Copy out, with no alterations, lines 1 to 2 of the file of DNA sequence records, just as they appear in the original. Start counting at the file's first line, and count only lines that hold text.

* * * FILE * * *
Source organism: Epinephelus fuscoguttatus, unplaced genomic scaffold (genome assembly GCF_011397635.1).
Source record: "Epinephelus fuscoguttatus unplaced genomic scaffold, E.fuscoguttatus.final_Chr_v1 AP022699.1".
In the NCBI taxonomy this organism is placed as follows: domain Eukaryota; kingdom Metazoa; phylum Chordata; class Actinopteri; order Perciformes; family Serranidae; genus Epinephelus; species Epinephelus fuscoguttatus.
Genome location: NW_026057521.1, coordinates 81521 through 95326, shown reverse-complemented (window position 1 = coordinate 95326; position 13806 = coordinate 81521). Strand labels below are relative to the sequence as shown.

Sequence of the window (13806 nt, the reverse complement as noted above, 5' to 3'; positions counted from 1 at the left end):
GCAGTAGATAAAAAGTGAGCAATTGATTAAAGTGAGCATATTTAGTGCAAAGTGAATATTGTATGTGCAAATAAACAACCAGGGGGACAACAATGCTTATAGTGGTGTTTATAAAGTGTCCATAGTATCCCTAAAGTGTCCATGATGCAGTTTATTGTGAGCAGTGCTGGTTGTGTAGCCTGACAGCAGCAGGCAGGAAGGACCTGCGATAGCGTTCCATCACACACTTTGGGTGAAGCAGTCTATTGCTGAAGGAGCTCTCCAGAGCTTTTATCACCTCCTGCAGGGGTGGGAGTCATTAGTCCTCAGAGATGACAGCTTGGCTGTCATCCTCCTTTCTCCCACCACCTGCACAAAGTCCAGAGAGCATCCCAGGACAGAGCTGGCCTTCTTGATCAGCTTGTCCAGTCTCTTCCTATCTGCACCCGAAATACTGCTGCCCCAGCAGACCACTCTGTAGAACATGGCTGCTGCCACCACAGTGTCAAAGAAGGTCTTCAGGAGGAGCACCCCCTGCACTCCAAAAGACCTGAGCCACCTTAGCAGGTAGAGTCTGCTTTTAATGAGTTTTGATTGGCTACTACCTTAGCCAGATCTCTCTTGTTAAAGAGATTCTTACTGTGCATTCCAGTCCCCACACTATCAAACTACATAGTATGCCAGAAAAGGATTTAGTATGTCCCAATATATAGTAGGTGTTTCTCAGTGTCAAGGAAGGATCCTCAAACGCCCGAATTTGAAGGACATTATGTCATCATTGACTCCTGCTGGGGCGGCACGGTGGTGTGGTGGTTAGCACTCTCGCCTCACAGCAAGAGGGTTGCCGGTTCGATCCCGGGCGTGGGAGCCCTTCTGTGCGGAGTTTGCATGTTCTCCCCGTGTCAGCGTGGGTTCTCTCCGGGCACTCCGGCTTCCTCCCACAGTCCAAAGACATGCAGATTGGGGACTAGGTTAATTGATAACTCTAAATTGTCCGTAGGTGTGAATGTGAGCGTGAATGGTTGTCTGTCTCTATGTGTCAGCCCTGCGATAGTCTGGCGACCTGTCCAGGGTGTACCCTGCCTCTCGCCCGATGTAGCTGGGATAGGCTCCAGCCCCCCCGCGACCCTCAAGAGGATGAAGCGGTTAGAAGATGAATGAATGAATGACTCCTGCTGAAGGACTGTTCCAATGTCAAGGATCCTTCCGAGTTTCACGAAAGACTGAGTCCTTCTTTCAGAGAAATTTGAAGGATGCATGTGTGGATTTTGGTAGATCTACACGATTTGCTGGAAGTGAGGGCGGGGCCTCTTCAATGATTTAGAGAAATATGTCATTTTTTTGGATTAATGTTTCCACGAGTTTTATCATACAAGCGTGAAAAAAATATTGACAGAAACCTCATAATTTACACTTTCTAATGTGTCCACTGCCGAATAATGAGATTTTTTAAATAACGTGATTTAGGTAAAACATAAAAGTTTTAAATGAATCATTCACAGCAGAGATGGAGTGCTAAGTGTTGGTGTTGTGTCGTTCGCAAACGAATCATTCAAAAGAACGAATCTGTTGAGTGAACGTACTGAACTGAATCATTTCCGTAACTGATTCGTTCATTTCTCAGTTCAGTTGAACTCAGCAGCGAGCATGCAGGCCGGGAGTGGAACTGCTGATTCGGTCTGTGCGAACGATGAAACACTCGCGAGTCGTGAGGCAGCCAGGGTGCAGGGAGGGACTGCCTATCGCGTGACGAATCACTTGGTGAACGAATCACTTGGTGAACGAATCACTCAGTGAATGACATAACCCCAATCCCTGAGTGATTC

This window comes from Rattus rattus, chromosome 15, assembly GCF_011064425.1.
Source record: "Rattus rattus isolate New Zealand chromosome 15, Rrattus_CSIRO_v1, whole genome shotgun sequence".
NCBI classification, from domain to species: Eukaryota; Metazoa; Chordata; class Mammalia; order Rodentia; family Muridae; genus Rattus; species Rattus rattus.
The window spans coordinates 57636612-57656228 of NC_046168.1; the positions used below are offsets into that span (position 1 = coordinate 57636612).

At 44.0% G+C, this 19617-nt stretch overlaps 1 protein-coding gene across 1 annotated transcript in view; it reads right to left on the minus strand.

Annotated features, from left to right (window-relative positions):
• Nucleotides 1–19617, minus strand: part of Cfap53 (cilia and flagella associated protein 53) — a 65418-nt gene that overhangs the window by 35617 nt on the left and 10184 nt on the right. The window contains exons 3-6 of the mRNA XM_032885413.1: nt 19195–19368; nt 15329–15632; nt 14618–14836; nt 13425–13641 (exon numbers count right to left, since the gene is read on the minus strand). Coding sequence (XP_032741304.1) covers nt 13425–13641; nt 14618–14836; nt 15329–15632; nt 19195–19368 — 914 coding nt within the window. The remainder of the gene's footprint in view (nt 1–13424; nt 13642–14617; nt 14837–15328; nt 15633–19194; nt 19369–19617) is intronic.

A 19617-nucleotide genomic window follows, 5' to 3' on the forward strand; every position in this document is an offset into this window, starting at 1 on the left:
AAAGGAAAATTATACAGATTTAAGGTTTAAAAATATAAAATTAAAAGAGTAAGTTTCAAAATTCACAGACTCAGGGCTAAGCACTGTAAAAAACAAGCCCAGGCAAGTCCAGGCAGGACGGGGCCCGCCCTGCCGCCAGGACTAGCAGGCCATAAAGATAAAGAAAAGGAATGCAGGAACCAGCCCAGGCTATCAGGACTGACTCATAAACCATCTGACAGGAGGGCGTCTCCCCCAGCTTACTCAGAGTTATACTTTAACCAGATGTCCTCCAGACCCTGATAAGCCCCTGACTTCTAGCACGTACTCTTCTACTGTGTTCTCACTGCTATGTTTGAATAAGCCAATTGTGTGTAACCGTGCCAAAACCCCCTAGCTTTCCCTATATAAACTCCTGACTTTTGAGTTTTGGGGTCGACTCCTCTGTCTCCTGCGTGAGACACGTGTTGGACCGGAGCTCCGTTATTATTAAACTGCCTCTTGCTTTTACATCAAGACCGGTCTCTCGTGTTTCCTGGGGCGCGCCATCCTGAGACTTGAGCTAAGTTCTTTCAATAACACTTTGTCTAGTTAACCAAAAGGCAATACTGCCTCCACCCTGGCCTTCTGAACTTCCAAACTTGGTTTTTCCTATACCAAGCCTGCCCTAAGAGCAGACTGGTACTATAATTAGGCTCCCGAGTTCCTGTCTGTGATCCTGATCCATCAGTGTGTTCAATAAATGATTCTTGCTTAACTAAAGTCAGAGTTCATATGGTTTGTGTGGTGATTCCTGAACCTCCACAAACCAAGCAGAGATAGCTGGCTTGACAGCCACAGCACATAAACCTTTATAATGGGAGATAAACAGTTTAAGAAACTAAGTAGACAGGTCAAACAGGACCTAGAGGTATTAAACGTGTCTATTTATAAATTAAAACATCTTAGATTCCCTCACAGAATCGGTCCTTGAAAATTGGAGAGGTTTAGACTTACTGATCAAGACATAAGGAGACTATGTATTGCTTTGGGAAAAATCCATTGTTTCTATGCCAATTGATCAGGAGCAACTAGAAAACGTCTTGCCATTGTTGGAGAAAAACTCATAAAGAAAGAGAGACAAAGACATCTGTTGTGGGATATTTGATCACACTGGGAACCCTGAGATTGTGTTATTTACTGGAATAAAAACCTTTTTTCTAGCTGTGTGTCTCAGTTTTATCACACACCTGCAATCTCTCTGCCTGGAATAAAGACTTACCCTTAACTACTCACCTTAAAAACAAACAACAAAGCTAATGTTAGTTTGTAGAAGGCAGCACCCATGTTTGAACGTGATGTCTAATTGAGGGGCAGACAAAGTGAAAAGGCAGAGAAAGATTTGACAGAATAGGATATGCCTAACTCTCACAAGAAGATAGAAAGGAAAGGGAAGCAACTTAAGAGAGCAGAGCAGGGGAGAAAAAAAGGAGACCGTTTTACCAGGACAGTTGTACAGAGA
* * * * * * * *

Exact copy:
Source organism: Epinephelus fuscoguttatus, unplaced genomic scaffold (genome assembly GCF_011397635.1).
Source record: "Epinephelus fuscoguttatus unplaced genomic scaffold, E.fuscoguttatus.final_Chr_v1 AP022699.1".